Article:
Dimensions of the Population Problem in the United States

by Peter A. Morrison

Purchase

Purchase Print Copy

 FormatList Price Price
Add to Cart Paperback58 pages $20.00 $16.00 20% Web Discount

Analyzes three aspects of U.S. demographic change that impinge on domestic issues: (1) numerical population increase, (2) changing age structure, and (3) geographic redistribution. Cessation of population growth nationally would reduce but not eliminate congestion and environmental threats. Changing age structure accounts partially for dropping elementary and rising college enrollments, incipient major expansion in demand for housing, and high levels of arrests through 1975. Geographic redistribution and migration express fundamental transformations in urbanization: growth of urban regions, suburbanization and racial separation, and distress in areas of population decline. Policies are needed to deal with forces behind geographic redistribution. The study recommends policies on population redistribution for coping with local growth and decline. Steps are needed to rationalize migration, control land use, foresee and control environmental threats, and monitor governmental activities that inadvertently influence urban growth. (See also R-987.)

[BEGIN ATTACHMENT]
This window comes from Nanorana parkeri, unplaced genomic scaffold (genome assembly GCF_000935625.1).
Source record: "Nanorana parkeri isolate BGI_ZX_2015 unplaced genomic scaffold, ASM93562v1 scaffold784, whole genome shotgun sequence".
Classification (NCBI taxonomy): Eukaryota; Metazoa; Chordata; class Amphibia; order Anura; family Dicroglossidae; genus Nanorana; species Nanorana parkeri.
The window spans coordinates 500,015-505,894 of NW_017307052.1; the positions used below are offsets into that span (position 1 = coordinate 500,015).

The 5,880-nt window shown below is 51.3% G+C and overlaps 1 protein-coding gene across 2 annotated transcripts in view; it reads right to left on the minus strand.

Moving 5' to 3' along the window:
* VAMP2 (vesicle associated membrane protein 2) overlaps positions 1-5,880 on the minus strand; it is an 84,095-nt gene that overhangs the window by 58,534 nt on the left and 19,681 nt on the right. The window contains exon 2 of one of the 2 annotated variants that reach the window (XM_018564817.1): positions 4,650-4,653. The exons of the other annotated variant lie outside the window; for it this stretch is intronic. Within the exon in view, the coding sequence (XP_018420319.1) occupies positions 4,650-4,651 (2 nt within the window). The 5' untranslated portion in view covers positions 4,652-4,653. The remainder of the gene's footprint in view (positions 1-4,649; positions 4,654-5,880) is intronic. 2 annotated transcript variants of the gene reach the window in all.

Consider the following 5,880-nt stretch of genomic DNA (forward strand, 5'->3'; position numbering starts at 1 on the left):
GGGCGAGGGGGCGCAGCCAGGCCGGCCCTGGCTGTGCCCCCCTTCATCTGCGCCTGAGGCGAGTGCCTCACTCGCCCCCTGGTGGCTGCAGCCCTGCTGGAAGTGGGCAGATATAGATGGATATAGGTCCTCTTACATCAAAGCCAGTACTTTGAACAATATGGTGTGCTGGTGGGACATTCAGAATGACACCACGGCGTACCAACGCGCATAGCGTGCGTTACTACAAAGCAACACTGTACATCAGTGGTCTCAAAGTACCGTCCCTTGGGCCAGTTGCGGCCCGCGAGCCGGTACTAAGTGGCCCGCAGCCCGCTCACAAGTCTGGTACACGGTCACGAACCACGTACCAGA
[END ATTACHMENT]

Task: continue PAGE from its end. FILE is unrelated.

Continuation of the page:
This report is part of the RAND Corporation Report series. The report was a product of the RAND Corporation from 1948 to 1993 that represented the principal publication documenting and transmitting RAND's major research findings and final research.

The RAND Corporation is a nonprofit institution that helps improve policy and decisionmaking through research and analysis. RAND's publications do not necessarily reflect the opinions of its research clients and sponsors.